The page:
The daily news’ motto: If it bleeds, it leads. Along with the TV detective series telling the stories of abused children growing up to be abusers, our failures as a species to raise happy children grown to functional, kind and compassionate adults dominates our storied landscape. I understand that since TV’s mandate is to attract viewers and newspapers to attract readers in order to survive economically, they need to hit us in the brain stem, where flight, fright or freeze overrides all other systems of thought and feeling, they need to lower us down to the chakras at the base of the spine dealing with survival, sex and power. I understand that. And get hooked into it myself with some of my viewing and reading habits (but thank goodness, not all).
But back in the real world, my life has been spent observing and thinking about what makes children happy and figuring out how to give it to them. I’m not talking about giving them everything they think they want (like daily ice cream!), but taking seriously what they deeply need. Things that both meet them where they are and lead them to where they might be. Things that are worthy of their attention, that help cultivate both skills and attitudes that will serve them their whole life, that uplift them, that hit their “intellectual, imaginative and humanitarian promise:” as spoken in our school’s Mission Statement.
As an adult in the relationship, I need to happily level down to their world of fantasy and play while lifting them up to a culture beyond the pop fashion, the old warhorses of civilization made forever new by each generation (note Greek myths, nursery rhymes and The Music Man below). It’s a delightful game of ping-pong, me sharing the classics and them sharing the latest. But as the adult in the relationship, be it as a teacher or grandfather, I get to serve first.
This the thinking behind another glorious week with a grandchild, this time 7-year-old Malik come to San Francisco by himself (see tomorrow’s post) two weeks after his sister Zadie had spent time with us. If I lived on a farm, I’d have both of them just follow me around in my daily chores and not necessarily make a special schedule of activities. But being retired teacher city-dwellers, both my wife and I begin the visit before the visit making a list of things we think they would enjoy that we’d like to share with them. Some— like going to a museum or sitting for an hour while I play piano at the Home for the Aged or watching an old musical— they never would have chosen for themselves, but in every case, ended up liking it— and in some cases, loving it. We look at what’s happening around town (the circus), consider the meals, make a list of possible videos (not every night) and bring up some of the books and board games from the basement.
Garrison Keillor famously celebrated growing up in the 50’s when parenting was not a verb and I get what he means. My childhood also was mostly “get out of the house and play” with no adults in sight and we kids were more than happy to do so. Today’s parents are helicoptered around their kids taking them from this adult-organized sports team or lessons or class to that and the kids are squeezed in the middle by too much verb and not enough noun. But there is a middle ground that gives space for kids to just play on their own and thoughtfully considers what might both delight and uplift them. In our house, grand-parenting is very much a verb, not a casual title we take lightly.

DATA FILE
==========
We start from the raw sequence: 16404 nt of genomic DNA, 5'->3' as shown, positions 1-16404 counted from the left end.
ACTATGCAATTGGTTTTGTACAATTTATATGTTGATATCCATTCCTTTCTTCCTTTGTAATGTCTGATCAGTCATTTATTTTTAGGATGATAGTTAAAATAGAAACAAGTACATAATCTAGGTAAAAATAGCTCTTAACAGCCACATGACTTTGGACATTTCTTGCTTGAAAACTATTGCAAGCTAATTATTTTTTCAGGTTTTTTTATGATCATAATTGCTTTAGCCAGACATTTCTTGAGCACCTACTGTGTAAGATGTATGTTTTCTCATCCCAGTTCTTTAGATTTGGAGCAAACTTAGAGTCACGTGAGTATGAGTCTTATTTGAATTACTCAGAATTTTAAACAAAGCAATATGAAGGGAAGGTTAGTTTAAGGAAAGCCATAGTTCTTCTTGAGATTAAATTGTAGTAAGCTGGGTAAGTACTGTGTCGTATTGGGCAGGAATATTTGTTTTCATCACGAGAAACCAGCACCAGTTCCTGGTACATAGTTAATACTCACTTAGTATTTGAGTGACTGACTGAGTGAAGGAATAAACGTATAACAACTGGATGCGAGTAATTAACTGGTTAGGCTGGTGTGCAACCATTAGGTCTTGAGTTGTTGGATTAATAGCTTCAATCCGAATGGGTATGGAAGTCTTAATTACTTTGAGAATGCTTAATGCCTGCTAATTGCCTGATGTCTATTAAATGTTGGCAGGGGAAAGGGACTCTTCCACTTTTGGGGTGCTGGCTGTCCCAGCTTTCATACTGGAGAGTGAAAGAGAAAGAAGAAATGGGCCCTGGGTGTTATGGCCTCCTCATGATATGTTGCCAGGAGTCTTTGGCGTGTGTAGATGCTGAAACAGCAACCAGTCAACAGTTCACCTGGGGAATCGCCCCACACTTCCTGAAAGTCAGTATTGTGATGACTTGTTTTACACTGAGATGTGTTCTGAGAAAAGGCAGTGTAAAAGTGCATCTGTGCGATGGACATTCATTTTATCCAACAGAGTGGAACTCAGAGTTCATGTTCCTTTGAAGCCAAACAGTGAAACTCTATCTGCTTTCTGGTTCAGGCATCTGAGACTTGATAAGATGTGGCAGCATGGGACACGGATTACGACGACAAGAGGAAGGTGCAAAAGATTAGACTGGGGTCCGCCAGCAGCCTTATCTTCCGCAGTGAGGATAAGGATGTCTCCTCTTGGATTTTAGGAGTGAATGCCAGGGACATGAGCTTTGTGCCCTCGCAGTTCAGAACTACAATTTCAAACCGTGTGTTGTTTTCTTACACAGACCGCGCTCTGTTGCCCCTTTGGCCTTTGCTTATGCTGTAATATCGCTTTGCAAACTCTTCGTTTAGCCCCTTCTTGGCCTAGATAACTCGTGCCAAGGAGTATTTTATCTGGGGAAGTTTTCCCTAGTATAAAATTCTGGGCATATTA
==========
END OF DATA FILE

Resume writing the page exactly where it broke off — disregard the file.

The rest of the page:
The bottom line is that it works. The grandkids are so happy to be with us and we are so happy to be with them. That’s the beginning, middle and end of the whole deal. Our version of the verb is not transferrable— our lifetimes as art and music teachers prepares us for a unique way to be with kids. But perhaps the list below summarizing the kind of things we did in Malik’s recent visit might serve as an outline for grandparents considering how to spend time with their offspring’s offspring. If so, enjoy! Malik certainly did!
• Sit-down home-cooked meals and two special restaurants/ helping cook waffles and pancakes
• Walking or biking every day in fresh air/
• Reading books— Greek myths/ Nursery rhymes/ children’s books
• Cards/ board games— Go-fish, Trash, War, Othello, Sorry
• Videos— Mix of classics and contemporary: Peter Pan, Honey I Shrunk the Kids, The Music Man, The Emperor’s New Groove, Lightyear (in the movie theater)
• Museums (De Young/ Legion of Honor)
• Art projects— drawing postcards/cards/ sewing a stuffy
• Music— xylophone jam, memorizing Hello Muddah Hello Faddah, listening to me play piano at Jewish Home, listen to jazz band in the park
• Shows— Circus Bella
• Special SF tourist events: Cable Car/ GoCar/ Japanese Tea Garden/ Conservatory of Flowers
• Sports—Frisbee golf, basketball, watching highlights of the Warriors / Celtics NBA Championship playoffs
• Free play— legos/ action figures/throwing sticks in the park
And of course, ice cream!